The Middle East region is the destination for many newbuild rigs, according to Ibrahim Al-Alawi, deputy chief executive officer for AlMansoori Petroleum Services. “At the rate they are coming in, it looks like they will be arriving every two months for the next couple of years.”
The arrival of the newbuilds “is going to push dayrates up, that’s for sure,” he said, though the impact may not be felt immediately. “Here, the rigs are on long-term contracts for two to five years. That won’t put pressure on the older rigs until contracts expire. There will be a gradual phased in increase in dayrates.”
“Most of our customers have expanded drilling programs this year and in 2012,” Mr Al-Alawi said. “There will be at least a 30% to 35% increase in on-land rig activity in the UAE. Saudi is at about 100 rigs now and planning to increase by about 25 to 30 rigs. In Abu Dhabi, seven to 10 more rigs will be put to work this year. In northern Iraq, we’re looking to see about five or six rigs on top of approximately 30 rigs right now.”
In the United Arab Emirates (UAE), Saudi Arabia and northern Iraq where AlMansoori Petroleum operates, Abu Dhabi will have the greatest growth in terms of percentage. “They have ambitious plans set a few years ago, and they need to increase their production capacity. They are just now setting those plans into action,” Mr Al-Alawi said.
In addition to the newbuilds, available rigs will be snatched up on the condition that they have modern technology, especially in the UAE and Saudi Arabia, he continued. While demand for rigs is growing and available rigs will be put to work, he believes some will need to be upgraded before they will be put into operation. Contractors and oilfield service companies in the region are putting emphasis on high-tech capabilities.
Activity in the region is still centered on oil exploration. “There’s a lot of talk about gas these days, but activity is about two-thirds oil and about one-third gas in the areas where we work,” Mr Al-Alawi said. “The majority of the wells being drilled are horizontal.”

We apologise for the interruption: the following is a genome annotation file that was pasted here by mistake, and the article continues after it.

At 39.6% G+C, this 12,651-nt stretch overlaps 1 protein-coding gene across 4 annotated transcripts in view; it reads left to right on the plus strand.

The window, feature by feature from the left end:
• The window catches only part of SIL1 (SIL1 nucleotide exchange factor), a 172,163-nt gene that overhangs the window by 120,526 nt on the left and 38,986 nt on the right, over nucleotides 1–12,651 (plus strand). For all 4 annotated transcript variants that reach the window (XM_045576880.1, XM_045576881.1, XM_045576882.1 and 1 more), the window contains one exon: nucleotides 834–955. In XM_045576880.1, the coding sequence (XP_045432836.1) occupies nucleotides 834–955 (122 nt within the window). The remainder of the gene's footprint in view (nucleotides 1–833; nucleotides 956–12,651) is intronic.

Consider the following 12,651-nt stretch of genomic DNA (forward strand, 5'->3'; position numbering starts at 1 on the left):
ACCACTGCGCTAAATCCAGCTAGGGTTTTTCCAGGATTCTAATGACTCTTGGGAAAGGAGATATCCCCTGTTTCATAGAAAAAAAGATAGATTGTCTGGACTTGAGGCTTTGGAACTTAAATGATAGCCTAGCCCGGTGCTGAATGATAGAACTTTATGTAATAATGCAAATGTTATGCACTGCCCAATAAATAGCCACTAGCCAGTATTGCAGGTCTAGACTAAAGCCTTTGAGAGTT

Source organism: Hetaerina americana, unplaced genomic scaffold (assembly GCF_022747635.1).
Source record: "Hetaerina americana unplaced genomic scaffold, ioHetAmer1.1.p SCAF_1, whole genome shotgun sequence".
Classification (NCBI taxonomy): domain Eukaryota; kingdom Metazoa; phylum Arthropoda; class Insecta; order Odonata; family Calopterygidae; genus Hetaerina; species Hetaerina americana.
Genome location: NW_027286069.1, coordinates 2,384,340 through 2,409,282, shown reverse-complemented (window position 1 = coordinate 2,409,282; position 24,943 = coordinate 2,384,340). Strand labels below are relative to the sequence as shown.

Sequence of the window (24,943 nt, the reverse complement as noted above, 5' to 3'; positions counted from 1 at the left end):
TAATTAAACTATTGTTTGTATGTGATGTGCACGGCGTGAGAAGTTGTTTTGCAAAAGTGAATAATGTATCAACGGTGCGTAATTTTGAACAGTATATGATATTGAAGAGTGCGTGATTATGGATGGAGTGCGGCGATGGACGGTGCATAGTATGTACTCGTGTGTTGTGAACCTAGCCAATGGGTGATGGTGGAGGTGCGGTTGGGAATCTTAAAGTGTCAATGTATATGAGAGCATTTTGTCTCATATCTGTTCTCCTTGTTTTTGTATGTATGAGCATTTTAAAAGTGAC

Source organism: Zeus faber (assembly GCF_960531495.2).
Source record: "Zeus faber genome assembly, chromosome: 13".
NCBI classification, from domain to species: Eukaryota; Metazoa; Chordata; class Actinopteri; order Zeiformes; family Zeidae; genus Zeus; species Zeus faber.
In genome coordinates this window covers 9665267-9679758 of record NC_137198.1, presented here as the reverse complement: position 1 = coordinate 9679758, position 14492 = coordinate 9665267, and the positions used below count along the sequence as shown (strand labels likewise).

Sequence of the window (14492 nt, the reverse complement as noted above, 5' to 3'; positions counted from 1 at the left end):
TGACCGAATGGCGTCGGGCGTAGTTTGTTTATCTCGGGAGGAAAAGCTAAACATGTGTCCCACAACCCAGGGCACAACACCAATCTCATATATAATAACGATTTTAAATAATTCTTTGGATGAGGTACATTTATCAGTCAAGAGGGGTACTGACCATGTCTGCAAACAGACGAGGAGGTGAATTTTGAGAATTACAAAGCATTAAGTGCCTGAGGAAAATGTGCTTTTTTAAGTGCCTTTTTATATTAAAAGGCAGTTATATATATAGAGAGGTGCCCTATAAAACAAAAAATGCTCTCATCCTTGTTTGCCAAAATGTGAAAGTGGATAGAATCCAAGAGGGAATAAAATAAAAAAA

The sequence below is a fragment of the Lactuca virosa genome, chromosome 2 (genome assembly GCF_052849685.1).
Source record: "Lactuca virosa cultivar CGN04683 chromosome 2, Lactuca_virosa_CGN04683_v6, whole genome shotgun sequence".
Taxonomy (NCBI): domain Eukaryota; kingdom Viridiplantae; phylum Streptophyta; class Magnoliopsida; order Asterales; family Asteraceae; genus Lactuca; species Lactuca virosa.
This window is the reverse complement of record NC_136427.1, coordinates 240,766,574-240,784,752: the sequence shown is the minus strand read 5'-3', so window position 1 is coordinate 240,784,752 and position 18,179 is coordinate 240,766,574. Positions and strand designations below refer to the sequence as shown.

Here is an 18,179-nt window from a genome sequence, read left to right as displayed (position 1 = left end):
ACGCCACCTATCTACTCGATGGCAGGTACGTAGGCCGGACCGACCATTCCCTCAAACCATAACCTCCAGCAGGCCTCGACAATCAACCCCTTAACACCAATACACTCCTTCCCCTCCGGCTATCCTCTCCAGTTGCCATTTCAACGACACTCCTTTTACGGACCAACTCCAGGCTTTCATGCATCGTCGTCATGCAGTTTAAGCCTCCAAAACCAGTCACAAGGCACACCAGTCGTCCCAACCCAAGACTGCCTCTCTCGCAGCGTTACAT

“There is a lot of interest in extended-reach wells to achieve maximum reservoir contact. We are upgrading our technology to cope with these new types of wells. For example, we perform production logging operations, and to go into these long horizontal wells, we’ll need to use more coiled tubing and tractors to deliver the tools into the horizontal section. This is the kind of technology that’s not so common in this region,” Mr Al-Alawi said.
“Well testing packages are in high demand in Kurdistan because each well needs to be tested,” he continued. AlMansoori Petroleum has seven well testing packages and five slickline units operating in Kurdistan and recently set up a directional drilling workshop.
Other developments in the UAE, Saudi Arabia and northern Iraq include a trend toward increased emphasis on safety. “Because of the highly technical nature of the wells being drilled here, pipe inspection standards are moving from API RP 7G toward DS 1 standard and higher,” Mr Al-Alawi said.
“There’s going to be more emphasis on safety training, especially as the drilling contractors have to bring in all of these ‘green’ hands to run the new high-tech rigs,” he said. “Finding people, training them and keeping them are probably going to be the three biggest challenges that contractors face here over the next couple of years.”
More information on drilling activity in the Middle East region, including exclusive interviews with Nabors Arabia, Rowan Companies, Hercules Offshore, United Gulf Energy Resources, Egyptian Drilling Company, Iran’s PEDEX, El Paso Energy and more, will be available in the upcoming May/June 2011 issue of DC.